When I initially took elementary silk painting classes at The Craft Alliance, I was taught using a makeshift stretcher system consisting of pine boards covered with duct tape and hooked together at the corners with C clamps. The silk scarf was then pinned to the boards using push pins. This system worked okay at first, because it was adjustable. But the push pins proved problematic, because the excess dye on the edges made the hem look sloppy. No matter what I did, I couldn’t keep the fabric off the board (especially when wet.)
I have seen a lot of different devices for stretching silk, including the ancient Japanese method using hariki and shinshi. I found I could buy stretcher systems (usually made of pine board) which seemed quite pricey. A couple of silk painters had devised a PVC based system, which held the silk taut and horizontally, more like a painting easel. None of them really struck my fancy, since I am a very wet silk painter.
My ingenious handyman husband devised an adjustable, independent PVC stretcher system, which was movable and sectioned. The elastic attachments had alligator clip ends, which were attached to the stretcher system and were adjustable. Since I usually painted oblong silk scarves 11”/15”x60”, I found this wonderful design worked well for me.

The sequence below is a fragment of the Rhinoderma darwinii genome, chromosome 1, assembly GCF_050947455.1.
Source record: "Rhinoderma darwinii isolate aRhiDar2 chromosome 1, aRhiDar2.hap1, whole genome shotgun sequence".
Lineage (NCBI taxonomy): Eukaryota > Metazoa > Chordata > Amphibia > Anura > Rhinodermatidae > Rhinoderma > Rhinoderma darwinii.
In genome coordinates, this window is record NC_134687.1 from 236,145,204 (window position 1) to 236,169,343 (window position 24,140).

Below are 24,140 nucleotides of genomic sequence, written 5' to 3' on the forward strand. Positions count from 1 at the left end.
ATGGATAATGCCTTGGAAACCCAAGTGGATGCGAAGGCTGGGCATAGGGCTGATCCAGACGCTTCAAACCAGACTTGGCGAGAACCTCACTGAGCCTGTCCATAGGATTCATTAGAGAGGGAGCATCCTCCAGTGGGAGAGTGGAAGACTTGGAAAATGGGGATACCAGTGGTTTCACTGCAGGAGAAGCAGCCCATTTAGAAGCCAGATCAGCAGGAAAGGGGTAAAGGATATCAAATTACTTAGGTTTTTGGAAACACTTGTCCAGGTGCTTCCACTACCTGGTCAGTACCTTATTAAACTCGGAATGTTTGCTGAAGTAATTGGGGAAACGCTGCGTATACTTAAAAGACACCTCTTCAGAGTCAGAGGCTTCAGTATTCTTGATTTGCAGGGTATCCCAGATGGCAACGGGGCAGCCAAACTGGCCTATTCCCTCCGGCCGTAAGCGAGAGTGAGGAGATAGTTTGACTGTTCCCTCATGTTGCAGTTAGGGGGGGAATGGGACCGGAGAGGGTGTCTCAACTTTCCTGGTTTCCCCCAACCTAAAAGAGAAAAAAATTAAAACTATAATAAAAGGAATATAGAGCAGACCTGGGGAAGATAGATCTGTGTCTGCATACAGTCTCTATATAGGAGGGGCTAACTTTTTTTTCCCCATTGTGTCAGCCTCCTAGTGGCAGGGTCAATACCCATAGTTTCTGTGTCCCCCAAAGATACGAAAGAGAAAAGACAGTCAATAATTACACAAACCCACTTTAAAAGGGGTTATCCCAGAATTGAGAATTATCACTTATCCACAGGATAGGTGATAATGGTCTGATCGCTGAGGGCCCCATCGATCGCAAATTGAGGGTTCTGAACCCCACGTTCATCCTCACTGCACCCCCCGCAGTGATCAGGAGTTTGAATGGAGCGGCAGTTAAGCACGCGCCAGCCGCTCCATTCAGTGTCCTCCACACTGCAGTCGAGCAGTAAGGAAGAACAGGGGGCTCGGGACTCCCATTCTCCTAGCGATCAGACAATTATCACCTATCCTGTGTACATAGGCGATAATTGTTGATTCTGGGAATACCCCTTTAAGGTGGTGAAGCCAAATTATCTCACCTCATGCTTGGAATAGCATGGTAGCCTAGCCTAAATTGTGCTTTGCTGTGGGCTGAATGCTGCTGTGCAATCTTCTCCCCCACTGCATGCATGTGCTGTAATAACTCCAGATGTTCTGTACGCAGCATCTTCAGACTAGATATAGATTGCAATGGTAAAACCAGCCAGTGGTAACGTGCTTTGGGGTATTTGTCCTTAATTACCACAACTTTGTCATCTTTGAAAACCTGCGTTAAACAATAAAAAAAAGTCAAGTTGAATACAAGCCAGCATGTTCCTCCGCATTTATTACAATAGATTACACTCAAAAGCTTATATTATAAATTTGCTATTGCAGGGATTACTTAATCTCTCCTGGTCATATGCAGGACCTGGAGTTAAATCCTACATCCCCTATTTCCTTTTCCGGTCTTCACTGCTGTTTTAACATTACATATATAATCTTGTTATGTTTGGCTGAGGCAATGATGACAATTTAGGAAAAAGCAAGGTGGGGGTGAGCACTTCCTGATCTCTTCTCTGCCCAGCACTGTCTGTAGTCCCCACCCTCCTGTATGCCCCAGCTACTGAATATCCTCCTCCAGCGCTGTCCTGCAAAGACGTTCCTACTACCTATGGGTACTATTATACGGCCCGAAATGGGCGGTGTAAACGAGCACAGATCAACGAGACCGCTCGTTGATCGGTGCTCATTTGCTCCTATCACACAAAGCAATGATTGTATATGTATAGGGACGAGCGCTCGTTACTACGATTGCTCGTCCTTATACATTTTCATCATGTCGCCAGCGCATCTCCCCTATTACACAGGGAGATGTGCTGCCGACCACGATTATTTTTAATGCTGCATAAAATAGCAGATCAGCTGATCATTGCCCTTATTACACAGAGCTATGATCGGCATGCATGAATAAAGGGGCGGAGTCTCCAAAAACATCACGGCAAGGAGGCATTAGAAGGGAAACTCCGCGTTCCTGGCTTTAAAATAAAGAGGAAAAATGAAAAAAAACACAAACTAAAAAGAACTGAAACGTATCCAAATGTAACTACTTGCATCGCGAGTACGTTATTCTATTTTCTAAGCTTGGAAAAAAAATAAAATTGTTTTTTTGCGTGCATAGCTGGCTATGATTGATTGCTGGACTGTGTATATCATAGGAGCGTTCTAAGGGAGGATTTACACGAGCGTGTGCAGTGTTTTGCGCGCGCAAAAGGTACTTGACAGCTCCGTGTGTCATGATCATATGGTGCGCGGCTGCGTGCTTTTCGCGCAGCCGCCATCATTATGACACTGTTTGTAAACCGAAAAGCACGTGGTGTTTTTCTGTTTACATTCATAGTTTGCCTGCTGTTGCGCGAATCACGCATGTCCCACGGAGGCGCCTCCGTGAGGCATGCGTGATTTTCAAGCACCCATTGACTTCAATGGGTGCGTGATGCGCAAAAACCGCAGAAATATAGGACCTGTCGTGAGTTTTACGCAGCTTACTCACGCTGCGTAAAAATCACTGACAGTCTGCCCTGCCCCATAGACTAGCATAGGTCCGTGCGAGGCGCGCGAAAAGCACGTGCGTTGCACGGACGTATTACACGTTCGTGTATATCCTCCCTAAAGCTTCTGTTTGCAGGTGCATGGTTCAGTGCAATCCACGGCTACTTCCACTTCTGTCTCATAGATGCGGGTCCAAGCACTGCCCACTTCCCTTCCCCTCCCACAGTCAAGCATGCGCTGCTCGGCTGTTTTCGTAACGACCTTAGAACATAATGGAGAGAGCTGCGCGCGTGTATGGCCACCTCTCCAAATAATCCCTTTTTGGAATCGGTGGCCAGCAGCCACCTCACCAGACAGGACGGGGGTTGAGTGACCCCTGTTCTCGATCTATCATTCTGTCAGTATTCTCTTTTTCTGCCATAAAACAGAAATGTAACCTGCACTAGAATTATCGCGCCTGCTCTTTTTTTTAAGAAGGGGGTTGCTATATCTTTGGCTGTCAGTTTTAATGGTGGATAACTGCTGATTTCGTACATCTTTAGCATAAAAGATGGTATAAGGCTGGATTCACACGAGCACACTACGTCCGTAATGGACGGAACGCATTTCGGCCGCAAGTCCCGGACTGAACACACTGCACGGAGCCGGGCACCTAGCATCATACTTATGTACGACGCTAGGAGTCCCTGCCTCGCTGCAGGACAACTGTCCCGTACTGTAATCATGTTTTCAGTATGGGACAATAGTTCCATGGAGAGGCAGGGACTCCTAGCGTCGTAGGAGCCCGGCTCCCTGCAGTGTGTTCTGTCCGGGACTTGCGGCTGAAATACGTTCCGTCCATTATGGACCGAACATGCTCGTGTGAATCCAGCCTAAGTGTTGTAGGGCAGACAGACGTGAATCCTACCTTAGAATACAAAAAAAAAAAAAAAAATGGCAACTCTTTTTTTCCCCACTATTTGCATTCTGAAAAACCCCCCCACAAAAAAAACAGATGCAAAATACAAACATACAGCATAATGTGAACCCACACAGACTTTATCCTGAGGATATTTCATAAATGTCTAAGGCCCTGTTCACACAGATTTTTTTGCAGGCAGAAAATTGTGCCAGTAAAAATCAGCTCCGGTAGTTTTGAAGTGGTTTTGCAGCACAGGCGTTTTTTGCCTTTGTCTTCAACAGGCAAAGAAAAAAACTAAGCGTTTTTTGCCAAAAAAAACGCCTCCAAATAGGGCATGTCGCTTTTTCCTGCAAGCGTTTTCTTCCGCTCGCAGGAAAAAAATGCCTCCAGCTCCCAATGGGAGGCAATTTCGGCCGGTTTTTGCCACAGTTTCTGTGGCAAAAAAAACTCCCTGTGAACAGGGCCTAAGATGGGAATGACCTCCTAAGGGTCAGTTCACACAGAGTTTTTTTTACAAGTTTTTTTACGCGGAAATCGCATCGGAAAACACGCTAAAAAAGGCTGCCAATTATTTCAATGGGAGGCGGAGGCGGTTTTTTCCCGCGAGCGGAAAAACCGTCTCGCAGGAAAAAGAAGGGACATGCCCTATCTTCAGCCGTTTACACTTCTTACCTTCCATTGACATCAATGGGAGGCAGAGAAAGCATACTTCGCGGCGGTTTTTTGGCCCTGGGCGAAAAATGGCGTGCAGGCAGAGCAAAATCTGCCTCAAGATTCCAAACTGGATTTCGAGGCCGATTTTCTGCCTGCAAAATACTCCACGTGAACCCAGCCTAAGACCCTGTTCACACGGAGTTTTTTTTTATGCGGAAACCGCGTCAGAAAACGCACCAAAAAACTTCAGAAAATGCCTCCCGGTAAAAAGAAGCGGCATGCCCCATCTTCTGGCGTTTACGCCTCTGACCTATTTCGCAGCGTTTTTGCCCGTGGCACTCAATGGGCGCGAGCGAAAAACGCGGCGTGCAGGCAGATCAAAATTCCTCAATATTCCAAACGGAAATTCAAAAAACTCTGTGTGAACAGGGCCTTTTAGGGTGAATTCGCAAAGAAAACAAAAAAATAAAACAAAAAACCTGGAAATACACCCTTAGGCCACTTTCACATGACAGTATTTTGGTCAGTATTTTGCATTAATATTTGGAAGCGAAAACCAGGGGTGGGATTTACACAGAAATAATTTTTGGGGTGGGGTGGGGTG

One thing I discovered with the narrow alligator clips was, although they didn’t poke holes into the silk and they didn’t block dye from getting in between the silk, certain dyes tended to pool underneath, causing little blips of color. They were also prone to rusting and not easy to clean.
I discovered a fellow silk painter was using Chinese suspension hooks, available at Dharma Trading Company, our favorite silk supplier. I started clipping the suspension hooks (be careful—they are SHARP!) to the alligator clips and then piercing the silk hem with the suspension hooks. This worked marvelously. There was a small notch in the clip that held on to the hook, and it was still adjustable. When done, I simply removed the hooks and rinsed them with ease.
The PVC stretcher system is adjustable but a bit cumbersome to assemble and disassemble. Once I have it set to a certain size, I try to do a few projects in the same approximate size for a while before I take it apart and set it up for a different sized project. The nice thing about it being in 3 sections is that I only set up what sections I need for the length that I need. In fact, I’m kind of looking forward to the next plein air, so I can set up my little horizontal, self-standing easel!
Pictured: 3-Part stretcher system, assembled with a finished 11″x60″ crepe de Chine scarf.
Anyway, that’s my custom-designed, mobile, adjustable stretcher system. All of the parts are available at the local Home Depot, but if you’d like more information, please feel free to email me.
Thanks for visiting,